Vehicle malfunctions are often sudden, unexpected, and frightening. Poor maintenance practices can increase the risk of a malfunction, but properly maintained vehicles also face changing variables on the roads that can cause tire blow outs, steering issues, and other commonly reported malfunctions. Knowing how to handle a vehicle malfunction when it happens to you can help you react appropriately and minimize the risk of being involved in an accident. Here are some of the most common causes of a breakdown or malfunction:
A dead battery can leave you stranded at the grocery store, on vacation, or at a random gas station in the middle of nowhere. Battery malfunctioning and issues are so common that many people carry jumper cables or a jump starter that can be used without another vehicle present. Keep one or the other on hand, and avoid leaving lights or other battery draining processes running when your car is not in motion. Ask for or perform the recommended maintenance tasks on the battery. Most batteries will last 4-6 years when properly maintained.
Tire Blow Out or Flat:
Blowouts and flat tires can be caused by punctures, wear and tear, or improper inflation when the seasons start to change. Unless a road hazard causes your flat tire or blowout, the cause may be preventable. Keep a small tire pressure gauge on hand, maintain the right level of pressure in your tires throughout the year, and change your tires regularly when the treads have worn to 2/32” or before then if you frequently drive in hazardous conditions.
What to do if it happens to you: If you are on the road when your tires malfunction, immediately turn your hazard lights on, avoid pressing the brakes, and focus on steering your vehicle with small movements. Allow the car to slow itself, and move to the side of the road when it is safe to do so.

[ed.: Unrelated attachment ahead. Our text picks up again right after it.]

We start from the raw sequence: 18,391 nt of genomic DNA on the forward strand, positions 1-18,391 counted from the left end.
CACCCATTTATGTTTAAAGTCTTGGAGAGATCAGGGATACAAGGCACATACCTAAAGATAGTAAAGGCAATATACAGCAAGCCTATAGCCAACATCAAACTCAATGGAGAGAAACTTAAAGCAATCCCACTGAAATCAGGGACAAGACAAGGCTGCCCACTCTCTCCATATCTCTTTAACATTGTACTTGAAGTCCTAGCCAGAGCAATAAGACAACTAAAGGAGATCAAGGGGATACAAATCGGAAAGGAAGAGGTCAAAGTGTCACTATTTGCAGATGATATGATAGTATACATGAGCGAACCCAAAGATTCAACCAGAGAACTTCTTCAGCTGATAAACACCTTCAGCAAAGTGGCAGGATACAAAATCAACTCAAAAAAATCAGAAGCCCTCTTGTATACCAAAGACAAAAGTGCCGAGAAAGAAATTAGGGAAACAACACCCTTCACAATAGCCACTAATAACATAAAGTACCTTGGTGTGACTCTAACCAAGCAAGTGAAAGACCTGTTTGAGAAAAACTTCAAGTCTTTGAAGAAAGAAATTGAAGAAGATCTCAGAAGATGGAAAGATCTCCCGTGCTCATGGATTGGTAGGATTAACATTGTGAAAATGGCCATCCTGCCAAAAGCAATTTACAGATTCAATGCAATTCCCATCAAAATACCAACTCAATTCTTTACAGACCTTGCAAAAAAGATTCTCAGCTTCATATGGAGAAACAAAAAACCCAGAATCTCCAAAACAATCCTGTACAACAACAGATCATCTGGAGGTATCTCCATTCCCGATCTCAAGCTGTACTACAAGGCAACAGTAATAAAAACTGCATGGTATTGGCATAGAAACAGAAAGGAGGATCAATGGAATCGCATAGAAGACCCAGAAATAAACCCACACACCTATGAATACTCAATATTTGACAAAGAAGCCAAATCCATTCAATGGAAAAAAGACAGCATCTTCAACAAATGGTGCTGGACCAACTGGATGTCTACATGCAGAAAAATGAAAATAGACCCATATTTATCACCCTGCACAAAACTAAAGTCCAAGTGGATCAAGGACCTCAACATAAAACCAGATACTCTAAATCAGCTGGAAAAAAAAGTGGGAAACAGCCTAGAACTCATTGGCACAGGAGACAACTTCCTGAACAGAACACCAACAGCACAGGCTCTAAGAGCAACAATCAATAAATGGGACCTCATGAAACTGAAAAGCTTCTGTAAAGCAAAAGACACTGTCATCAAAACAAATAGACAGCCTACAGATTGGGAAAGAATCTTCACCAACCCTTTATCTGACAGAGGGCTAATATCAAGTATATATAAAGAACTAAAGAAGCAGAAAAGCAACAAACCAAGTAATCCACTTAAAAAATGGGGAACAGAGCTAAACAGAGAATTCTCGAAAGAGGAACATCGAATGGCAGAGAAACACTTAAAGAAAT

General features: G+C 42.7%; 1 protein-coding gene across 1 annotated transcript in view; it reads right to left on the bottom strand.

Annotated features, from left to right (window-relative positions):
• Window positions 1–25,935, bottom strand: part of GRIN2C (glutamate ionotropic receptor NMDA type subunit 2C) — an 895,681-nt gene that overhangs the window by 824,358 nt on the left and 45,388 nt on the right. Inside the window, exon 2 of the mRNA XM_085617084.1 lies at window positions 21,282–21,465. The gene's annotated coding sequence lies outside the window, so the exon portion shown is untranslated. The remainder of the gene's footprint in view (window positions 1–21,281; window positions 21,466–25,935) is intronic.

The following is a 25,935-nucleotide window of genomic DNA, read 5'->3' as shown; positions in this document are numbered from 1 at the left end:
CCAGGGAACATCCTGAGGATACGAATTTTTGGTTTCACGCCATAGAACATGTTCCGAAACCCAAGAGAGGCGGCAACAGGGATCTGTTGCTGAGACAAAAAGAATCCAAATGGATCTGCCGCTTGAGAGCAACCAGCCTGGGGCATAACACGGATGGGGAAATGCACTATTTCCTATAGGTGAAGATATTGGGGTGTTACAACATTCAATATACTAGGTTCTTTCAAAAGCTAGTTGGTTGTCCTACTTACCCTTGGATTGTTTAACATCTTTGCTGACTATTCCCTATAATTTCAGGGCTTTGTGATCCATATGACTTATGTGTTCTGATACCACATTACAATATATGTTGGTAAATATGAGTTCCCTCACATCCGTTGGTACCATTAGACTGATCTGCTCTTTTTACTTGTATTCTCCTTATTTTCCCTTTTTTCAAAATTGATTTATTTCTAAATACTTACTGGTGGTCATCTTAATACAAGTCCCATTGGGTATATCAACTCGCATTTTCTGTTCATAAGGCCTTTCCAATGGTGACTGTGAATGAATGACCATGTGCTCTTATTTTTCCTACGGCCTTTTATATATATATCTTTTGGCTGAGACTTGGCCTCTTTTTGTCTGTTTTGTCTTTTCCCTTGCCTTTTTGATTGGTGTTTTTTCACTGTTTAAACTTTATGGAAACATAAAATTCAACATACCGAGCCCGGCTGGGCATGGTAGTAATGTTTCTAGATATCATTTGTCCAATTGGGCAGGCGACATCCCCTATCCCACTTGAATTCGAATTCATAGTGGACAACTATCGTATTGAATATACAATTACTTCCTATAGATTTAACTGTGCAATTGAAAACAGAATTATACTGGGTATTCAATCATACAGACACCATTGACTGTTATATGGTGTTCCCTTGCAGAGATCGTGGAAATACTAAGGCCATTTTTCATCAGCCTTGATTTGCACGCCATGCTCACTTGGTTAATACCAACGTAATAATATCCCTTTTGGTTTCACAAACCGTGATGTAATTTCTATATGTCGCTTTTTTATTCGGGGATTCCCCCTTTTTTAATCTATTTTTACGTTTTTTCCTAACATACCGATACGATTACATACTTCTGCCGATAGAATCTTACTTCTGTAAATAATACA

Steering malfunctions can be caused by a number of different factors. Tire pressure, alignment, brake trouble, steering column damage, drive belt damage, power steering issues, and other causes may be to blame. Steering difficulties can range from significant vibrations to total loss of control, and may require extensive troubleshooting to discover the root of the problem. Routine maintenance can help prevent the majority of steering malfunction causes and prevent devastating car accidents.
What to do if it happens to you: If your steering goes out suddenly while driving, signal other drivers using hazard lights and your horn. Try to move toward the side of the road, and bring the car to a gradual stop with the brakes or by downshifting.
Having your brakes fail on the roadway can make even the best driver panic. Brakes that have worn through their pads or are experiencing a component malfunction can lock up on drivers and fail to perform. Avoid brake malfunction by listening to your car and taking it in for an evaluation if you start to notice unusual sounds, squeaking, or grinding. Have your brake pads replaced regularly, and replace your brakes when necessary.
What to do if it happens to you: Try pressing down on the brakes to see if any part of the system is functioning enough to slow you down. Turn on your hazard lights, and downshift or use your emergency brake to slow down the vehicle. Once you can slow the vehicle down, move over to the side of the road to call for help.
There may be times when you are not sure what is causing your vehicle to malfunction. Hazard lights and your horn are your best friends when this happens. Do whatever you can to work your way out of traffic, and lower your speed to lessen any impact with other vehicles. If you’re vehicle malfunctions due to another persons actions or a possible issue with the vehicle manufacturing, contact a seasoned car accident attorney to see if you have a case.